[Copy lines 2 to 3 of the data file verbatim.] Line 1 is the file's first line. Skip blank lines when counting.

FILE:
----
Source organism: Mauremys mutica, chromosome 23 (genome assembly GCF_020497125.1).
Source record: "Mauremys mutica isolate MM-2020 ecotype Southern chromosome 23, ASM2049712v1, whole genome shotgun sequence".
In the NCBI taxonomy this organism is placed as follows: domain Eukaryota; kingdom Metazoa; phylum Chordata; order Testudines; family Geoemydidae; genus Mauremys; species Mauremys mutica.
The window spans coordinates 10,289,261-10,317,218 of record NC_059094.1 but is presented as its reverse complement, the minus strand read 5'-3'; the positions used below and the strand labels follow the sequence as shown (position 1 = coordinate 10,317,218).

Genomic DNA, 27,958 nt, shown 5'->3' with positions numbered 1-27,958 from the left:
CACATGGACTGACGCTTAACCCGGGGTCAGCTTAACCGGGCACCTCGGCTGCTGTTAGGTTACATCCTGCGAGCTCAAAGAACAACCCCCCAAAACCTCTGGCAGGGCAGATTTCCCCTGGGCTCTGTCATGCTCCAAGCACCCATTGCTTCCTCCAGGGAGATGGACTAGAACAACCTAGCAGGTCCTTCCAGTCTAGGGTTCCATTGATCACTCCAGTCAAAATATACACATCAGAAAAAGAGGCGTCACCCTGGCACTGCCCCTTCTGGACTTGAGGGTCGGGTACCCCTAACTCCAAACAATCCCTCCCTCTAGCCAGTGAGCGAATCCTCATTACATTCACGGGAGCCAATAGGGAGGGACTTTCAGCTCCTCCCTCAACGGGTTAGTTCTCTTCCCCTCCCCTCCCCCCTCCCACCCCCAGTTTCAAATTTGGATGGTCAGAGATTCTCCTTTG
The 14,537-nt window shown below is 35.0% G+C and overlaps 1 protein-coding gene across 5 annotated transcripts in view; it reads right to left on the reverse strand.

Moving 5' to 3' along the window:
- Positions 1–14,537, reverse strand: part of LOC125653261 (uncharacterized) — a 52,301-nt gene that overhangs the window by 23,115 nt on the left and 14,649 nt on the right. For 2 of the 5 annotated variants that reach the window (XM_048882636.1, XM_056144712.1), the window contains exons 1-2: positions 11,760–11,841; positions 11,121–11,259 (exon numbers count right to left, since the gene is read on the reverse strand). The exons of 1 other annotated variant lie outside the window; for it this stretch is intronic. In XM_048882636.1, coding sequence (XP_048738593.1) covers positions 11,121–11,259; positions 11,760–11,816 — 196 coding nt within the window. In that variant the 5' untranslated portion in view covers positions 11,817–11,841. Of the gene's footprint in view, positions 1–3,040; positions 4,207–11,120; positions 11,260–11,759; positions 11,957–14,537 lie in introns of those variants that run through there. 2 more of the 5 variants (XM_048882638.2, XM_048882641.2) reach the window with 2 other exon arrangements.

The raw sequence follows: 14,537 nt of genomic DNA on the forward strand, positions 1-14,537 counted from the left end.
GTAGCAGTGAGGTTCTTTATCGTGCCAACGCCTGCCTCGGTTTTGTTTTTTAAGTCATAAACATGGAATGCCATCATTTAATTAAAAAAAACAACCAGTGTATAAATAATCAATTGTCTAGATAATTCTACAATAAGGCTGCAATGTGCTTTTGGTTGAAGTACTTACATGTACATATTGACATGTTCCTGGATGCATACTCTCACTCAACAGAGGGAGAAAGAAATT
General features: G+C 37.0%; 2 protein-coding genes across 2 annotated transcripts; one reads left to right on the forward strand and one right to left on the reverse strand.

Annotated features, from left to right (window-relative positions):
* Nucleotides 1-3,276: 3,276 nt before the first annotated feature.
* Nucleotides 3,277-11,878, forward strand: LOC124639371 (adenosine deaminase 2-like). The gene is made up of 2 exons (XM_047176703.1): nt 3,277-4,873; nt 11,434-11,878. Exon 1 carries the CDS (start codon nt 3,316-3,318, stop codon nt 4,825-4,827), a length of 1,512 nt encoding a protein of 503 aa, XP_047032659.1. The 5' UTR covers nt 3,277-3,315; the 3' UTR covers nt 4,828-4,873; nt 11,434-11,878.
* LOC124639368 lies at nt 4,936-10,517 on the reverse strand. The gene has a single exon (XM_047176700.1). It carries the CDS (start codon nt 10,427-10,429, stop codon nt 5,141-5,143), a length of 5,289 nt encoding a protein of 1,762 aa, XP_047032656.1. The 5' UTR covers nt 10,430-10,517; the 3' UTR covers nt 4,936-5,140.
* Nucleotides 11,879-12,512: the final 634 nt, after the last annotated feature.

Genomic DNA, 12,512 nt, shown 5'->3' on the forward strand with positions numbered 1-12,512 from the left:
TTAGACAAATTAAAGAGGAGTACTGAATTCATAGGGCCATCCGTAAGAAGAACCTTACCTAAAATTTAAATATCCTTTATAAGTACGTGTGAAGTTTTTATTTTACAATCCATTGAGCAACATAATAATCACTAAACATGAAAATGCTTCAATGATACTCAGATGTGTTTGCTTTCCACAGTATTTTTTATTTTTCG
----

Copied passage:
Source record: "Mauremys mutica isolate MM-2020 ecotype Southern chromosome 23, ASM2049712v1, whole genome shotgun sequence".
In the NCBI taxonomy this organism is placed as follows: domain Eukaryota; kingdom Metazoa; phylum Chordata; order Testudines; family Geoemydidae; genus Mauremys; species Mauremys mutica.